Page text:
Australian Attorney-General George Brandis has linked the Martin Place siege and the terrorist attack in Paris on Charlie Hebdo to the government's desire to pass legislation requiring telecommunications companies to retain customer data for two years.
This comes despite the fact that the man at the centre of the Sydney siege was well known to police, and France already has mandatory data-retention laws in place.
In an opinion piece in The Australian today, Brandis said the two attacks show that the "free and democratic West" faces a profound threat, and that the government has been acting in the introduction of the four pieces of national security legislation introduced into parliament in 2014.
The fourth so-called "tranche" of legislation will force telecommunications companies to retain an as-yet-undefined set of customer data for two years to be accessed by law enforcement and other government agencies without a warrant.
It will likely be debated in parliament in March, after the Joint Standing Committee on Intelligence and Security has completed its investigation of the proposals.
Brandis said that the legislation is "crucial", and needs to be passed as an "urgent priority" when parliament resumes.
"Access to metadata is vital to investigate terrorism and organised crime. The Bill does not propose any additional powers for national security agencies. It requires telecommunications companies to retain information they have routinely kept, but which they might not keep in future," he said.
Telecommunications companies dispute the government's argument that they will only be required to keep information that they have "routinely kept", arguing that the proposal asks for data to be held that never had been in the past, and in a format that is not of a kind they use.
The companies are pushing to have the mandatory data-retention period for IP addresses reduced down to six months.
Despite law-enforcement agencies claiming that retained data is "a fundamental building block" for investigations, none of the police agencies were able to outline to the parliamentary committee exactly how many criminal investigations had been aided by access to telecommunications data.
The issue of what such a scheme will cost, and whether it is the telcos or the taxpayer that bears the cost of mandatory data retention, has still yet to be worked out between the government and the telcos.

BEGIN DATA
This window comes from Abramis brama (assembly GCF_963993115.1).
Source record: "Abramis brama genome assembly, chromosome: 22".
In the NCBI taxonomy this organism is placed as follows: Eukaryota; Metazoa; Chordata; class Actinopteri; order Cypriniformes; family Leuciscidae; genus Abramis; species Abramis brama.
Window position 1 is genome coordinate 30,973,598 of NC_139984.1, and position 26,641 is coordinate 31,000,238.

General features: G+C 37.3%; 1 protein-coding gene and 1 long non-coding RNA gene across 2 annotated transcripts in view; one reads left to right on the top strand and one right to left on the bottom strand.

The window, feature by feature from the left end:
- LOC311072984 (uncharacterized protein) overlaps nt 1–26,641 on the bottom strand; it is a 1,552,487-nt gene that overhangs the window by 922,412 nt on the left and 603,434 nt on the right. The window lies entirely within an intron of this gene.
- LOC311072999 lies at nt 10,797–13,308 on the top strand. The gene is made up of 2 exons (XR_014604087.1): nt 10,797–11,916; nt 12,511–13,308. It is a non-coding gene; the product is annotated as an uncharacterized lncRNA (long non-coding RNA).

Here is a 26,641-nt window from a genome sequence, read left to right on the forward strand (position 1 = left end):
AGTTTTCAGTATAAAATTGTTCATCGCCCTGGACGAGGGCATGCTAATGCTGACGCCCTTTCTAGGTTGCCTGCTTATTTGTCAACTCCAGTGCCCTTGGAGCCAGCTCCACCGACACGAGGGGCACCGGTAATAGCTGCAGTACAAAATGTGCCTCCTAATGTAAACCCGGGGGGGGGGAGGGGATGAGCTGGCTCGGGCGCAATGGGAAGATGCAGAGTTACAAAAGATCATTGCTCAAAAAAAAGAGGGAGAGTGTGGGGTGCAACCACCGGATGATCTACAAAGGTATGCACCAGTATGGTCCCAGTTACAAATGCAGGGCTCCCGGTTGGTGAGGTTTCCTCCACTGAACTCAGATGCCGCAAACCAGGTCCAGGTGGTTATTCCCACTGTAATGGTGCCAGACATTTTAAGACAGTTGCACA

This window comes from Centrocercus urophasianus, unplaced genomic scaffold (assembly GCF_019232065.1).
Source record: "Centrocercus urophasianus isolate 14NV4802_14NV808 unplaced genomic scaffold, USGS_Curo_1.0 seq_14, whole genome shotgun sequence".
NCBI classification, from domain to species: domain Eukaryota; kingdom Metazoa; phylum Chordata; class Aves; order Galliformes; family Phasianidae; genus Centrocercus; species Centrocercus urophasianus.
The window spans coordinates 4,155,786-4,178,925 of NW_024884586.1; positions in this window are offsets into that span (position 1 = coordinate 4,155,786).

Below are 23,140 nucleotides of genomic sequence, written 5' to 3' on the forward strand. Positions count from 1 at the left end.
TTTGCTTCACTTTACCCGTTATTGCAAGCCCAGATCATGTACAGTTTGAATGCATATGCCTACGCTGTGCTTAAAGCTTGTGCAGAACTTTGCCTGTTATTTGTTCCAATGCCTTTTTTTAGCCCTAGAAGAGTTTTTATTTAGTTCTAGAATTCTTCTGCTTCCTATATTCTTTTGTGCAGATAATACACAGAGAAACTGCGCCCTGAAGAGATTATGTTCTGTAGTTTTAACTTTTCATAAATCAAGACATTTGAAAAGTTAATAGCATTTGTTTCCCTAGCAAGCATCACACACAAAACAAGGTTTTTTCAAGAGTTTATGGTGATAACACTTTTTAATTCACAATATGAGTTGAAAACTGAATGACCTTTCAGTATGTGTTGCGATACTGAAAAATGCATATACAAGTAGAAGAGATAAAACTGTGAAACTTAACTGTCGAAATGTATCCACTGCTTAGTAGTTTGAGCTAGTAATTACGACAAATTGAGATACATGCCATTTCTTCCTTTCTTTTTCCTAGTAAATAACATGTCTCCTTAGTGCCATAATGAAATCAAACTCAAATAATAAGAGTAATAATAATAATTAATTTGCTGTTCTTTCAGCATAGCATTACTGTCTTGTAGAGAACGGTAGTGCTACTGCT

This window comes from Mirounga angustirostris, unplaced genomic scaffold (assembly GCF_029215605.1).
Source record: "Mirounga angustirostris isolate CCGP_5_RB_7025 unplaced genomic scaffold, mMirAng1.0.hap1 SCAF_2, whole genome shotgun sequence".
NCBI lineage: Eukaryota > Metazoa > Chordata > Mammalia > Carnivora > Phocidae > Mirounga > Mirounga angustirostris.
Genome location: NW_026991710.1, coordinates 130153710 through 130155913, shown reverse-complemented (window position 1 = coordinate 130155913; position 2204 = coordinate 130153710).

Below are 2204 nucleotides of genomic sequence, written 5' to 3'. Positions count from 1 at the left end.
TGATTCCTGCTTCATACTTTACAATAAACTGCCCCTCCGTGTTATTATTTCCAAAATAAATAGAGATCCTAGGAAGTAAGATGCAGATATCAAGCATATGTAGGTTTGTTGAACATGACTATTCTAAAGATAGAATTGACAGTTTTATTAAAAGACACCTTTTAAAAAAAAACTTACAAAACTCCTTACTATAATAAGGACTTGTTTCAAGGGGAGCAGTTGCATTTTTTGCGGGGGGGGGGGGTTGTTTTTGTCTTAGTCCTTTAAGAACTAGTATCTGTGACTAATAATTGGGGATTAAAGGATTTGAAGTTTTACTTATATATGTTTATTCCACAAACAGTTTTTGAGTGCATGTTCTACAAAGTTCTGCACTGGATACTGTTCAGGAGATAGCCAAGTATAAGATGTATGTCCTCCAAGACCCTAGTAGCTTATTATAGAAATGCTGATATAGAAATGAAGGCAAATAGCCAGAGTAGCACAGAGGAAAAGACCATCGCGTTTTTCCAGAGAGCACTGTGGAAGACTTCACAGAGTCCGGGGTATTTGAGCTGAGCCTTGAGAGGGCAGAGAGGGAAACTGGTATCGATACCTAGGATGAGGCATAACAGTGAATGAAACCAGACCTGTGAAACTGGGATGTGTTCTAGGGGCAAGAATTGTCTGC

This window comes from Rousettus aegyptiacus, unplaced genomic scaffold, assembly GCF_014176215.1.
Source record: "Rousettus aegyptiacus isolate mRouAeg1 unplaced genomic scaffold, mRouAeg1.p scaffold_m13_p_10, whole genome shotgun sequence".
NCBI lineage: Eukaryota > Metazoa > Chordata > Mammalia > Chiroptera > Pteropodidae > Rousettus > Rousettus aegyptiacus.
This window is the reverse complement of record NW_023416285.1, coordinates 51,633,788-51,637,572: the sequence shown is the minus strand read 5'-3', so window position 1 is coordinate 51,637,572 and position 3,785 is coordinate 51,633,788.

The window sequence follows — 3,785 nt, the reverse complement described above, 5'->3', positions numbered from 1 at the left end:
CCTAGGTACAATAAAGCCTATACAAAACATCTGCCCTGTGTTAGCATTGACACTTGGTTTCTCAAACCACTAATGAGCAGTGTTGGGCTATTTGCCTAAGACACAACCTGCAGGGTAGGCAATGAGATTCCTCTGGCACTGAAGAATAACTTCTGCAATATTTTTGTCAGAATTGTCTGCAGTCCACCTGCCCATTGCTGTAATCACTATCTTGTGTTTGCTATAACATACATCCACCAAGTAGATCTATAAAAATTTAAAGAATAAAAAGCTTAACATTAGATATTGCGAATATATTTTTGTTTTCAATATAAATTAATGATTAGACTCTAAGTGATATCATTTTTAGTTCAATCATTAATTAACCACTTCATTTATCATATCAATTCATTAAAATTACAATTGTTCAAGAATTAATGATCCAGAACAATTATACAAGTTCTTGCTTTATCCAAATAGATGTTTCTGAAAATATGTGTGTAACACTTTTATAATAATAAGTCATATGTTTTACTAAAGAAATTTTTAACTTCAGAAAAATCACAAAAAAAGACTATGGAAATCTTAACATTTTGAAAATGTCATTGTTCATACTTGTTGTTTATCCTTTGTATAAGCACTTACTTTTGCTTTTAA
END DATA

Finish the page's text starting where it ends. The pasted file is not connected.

The Communications Alliance reportedly issued a questionnaire to its members on Christmas Eve with a deadline of this week to respond. The questions were said to have asked whether data retention would provide "operational benefits" to the telcos, and what the cost would be to extend the scheme out to three years, or reduce it to one year.
The passage of the legislation will likely require Labor support in the Senate. The party has voted for the previous tranches of legislation, but some within the party, including Shadow Attorney-General Mark Dreyfus and Shadow Communications Minister Jason Clare, have expressed reservation on the legislation as it stands today.
Brandis' own metadata was censored from release under Freedom of Information by Brandis' chief of staff, Paul O'Sullivan.
It comes as European, US, and Canadian security ministers have said that increased internet surveillance and tighter border checks are "urgently needed" to prevent attacks similar to that in Paris.
The gathering of interior and justice ministers at the French interior ministry was held before a massive anti-terror march in Paris that included dozens of foreign leaders.
A joint statement by the ministers -- representing 11 EU nations including France, Britain, Germany, Sweden, and Poland, as well as the European commissioner for migration and home affairs, and US Attorney General Eric Holder -- emphasised their "determination to fight together against terrorism".
They said it is "essential" that major internet providers cooperate with governments in closely monitoring and, if necessary, removing online content "that aims to incite hatred and terror".
They also want to "step up the detection and screening of travel movements of European nationals" leaving or entering the EU's external borders, and modify Europe's internal Schengen freedom-of-movement rules to widen information sharing and subject suspect passengers to greater checks.
They see a "crucial and urgent need" to establish an EU-wide database of passenger information for travel inside Europe and for flights leaving or entering the 28-nation bloc.
The proposed measures are to be discussed further at a February 12 EU summit focused on reinforcing security.
Holder announced a broader February 18 summit in Washington to be hosted by US President Barack Obama.
The steps were unveiled after three days of carnage in Paris by three gunmen who claimed allegiance to Al-Qaeda in Yemen and the rival Islamic State group.